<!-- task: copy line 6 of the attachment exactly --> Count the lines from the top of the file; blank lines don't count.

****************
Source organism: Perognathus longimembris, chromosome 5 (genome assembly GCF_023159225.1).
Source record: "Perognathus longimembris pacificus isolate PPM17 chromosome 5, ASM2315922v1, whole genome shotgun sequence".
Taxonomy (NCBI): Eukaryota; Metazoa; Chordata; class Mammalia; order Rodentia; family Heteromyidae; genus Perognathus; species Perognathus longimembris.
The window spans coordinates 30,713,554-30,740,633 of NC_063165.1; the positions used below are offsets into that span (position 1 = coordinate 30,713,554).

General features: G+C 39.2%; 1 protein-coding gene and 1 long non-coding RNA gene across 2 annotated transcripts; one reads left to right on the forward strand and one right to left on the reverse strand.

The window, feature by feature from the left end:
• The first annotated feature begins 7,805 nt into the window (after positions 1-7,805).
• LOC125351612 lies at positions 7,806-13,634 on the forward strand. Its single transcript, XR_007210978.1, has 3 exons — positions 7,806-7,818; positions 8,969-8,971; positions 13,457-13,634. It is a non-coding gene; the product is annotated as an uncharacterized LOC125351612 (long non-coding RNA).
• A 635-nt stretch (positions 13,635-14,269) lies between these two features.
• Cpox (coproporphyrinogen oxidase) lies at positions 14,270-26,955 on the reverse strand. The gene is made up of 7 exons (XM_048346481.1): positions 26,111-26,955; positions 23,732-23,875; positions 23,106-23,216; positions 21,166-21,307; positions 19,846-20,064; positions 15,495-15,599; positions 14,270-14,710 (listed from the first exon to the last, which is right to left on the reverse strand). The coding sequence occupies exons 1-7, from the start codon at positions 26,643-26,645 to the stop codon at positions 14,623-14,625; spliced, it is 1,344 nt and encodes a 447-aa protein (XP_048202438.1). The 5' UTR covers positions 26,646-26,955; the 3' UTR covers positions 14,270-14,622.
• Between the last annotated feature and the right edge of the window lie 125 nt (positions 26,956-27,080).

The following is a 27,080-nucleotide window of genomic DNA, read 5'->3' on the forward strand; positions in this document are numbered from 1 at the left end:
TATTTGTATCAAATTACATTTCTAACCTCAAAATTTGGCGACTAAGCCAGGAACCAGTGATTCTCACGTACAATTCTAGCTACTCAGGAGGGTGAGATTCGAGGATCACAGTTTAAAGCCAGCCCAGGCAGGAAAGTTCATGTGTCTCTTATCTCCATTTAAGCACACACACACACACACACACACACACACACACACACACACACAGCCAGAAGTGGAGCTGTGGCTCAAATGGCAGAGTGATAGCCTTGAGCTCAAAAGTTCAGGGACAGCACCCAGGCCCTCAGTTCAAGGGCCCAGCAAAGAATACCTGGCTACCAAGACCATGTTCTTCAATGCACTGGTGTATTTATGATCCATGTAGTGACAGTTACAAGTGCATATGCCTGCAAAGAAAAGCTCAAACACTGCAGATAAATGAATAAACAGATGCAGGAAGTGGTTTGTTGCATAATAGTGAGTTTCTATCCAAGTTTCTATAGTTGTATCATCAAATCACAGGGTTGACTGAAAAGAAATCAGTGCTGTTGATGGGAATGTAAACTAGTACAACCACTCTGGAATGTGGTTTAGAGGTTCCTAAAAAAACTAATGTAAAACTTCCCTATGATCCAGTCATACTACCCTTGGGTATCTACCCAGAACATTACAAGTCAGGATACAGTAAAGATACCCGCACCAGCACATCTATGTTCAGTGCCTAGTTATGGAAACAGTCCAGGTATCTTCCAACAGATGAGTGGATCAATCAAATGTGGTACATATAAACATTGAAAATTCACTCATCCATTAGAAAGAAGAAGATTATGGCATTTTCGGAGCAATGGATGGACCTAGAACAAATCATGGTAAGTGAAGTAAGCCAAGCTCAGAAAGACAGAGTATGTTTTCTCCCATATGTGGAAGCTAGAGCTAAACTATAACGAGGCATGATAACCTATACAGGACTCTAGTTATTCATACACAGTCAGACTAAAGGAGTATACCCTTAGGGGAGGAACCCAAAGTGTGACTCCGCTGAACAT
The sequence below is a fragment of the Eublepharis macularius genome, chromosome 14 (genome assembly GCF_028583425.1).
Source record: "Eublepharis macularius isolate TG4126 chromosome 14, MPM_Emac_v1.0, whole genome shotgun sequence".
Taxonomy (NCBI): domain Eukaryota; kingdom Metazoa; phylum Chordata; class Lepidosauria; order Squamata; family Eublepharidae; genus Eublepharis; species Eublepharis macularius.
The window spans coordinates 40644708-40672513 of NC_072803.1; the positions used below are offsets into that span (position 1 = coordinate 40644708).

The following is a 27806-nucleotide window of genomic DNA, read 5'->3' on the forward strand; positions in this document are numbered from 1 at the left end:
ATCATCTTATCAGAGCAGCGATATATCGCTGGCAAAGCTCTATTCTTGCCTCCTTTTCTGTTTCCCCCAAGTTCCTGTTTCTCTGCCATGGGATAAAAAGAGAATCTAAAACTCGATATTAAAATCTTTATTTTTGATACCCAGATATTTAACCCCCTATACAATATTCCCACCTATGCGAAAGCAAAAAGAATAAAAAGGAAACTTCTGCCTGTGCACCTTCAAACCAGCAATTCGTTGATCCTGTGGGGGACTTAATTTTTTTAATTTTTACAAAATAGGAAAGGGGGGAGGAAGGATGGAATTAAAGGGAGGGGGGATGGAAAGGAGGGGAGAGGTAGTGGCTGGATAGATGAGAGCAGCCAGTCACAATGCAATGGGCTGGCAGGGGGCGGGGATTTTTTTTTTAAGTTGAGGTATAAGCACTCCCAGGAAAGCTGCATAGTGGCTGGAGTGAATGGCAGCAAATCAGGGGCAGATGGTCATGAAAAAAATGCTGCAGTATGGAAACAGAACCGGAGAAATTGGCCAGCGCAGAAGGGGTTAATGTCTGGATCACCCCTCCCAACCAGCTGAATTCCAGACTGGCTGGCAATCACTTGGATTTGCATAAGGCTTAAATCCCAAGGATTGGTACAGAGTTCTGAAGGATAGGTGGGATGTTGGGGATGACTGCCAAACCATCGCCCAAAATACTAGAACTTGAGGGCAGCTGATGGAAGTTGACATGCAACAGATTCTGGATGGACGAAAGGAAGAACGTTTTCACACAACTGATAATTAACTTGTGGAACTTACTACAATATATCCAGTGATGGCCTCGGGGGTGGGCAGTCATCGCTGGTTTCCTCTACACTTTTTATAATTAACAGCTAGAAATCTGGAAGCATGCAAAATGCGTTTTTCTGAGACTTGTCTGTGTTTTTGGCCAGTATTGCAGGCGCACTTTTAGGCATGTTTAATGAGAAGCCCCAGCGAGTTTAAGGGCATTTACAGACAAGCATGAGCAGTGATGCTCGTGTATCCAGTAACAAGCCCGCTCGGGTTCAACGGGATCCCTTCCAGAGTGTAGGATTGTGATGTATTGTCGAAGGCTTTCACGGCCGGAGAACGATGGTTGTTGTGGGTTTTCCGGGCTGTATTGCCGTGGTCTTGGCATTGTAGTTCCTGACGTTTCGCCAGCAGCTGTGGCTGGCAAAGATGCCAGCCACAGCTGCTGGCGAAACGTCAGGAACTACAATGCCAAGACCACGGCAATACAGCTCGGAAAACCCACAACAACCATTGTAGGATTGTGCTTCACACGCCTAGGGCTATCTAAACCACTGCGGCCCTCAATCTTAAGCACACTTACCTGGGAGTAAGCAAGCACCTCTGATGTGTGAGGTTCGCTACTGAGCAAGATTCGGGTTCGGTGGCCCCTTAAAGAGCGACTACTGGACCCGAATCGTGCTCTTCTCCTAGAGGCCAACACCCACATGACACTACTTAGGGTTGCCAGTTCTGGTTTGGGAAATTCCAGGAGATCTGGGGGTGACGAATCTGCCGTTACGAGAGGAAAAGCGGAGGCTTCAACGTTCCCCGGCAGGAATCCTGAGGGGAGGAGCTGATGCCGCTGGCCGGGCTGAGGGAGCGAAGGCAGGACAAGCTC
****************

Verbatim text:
The window, feature by feature from the left end: